Both main characters are paralysed with fear of the sexual act. The difference between them is that when it comes to the crunch on their wedding night he can get it up and start to get into the mood but she cannot. In a classic example of the dangers of not communicating she keeps her fears to herself and then gets into position where she has to try to explain something almost impossible.

His feelings are hurt by the reaction to his premature ejaculation and he becomes angry at her decision to run away down the beach. He dresses and goes after her – a move she both anticipates but then angers at because she has walked a good couple of miles by the time he catches up with her.

In one crucial conversation where misunderstanding about fear, love and lust leads them to both boil over their marriage crumbles away. By this point you have stuck with the weaving in of the back-story with the build up to the disaster that happens on the marriage bed. You realise they love each other and are soul mates in a way that most people only ever dream of.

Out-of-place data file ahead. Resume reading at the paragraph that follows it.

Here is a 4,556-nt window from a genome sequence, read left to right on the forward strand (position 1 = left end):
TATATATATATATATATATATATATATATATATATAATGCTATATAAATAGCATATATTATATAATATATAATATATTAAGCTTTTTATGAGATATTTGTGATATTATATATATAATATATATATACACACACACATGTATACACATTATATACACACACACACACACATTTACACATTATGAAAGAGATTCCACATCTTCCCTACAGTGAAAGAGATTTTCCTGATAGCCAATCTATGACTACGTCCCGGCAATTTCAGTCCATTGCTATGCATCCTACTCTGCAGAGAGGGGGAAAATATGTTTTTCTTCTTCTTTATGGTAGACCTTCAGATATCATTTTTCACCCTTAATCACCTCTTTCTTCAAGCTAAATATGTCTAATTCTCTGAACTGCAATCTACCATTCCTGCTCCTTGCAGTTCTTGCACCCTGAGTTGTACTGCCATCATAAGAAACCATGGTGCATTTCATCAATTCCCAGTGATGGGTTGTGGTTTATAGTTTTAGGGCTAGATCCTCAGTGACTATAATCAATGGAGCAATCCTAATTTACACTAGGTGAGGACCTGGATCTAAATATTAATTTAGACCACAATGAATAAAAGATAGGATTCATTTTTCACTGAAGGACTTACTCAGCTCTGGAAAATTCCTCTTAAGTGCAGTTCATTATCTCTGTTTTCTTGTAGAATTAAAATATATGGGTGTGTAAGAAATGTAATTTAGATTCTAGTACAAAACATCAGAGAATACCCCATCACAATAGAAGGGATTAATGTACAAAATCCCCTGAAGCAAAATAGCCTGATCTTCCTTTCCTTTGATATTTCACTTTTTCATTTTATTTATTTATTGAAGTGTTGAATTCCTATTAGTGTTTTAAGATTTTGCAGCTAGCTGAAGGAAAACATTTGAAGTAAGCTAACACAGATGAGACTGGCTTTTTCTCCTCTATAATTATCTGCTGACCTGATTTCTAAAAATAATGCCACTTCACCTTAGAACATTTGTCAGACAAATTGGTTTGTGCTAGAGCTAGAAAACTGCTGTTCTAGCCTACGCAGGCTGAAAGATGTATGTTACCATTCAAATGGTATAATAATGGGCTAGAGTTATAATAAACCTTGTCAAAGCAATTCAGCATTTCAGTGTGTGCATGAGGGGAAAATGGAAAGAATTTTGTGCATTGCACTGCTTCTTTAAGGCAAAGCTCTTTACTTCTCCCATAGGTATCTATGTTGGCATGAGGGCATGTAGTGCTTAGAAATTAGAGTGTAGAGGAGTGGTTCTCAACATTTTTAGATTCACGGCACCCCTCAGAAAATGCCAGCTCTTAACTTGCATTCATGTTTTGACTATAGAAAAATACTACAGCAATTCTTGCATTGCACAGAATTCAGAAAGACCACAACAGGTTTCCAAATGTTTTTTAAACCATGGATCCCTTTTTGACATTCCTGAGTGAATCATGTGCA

So you are left wondering what happens next. Reading this as a man the expectation was that Edward would swallow his pride and goes and beg forgiveness after his anger cooled down. You might also have expected a similar move from Florence who said some hurtful things but could have pleaded that it was all to do with the heat of the moment.

But instead having played the wedding evening in almost slow motion McEwan then presses the fast forward button and life starts whizzing by with Edward heading into his forties, sixties and old age. For some readers this is probably where the feeling of an unsatisfactory ending creeps in. It happens quickly and it happens easily.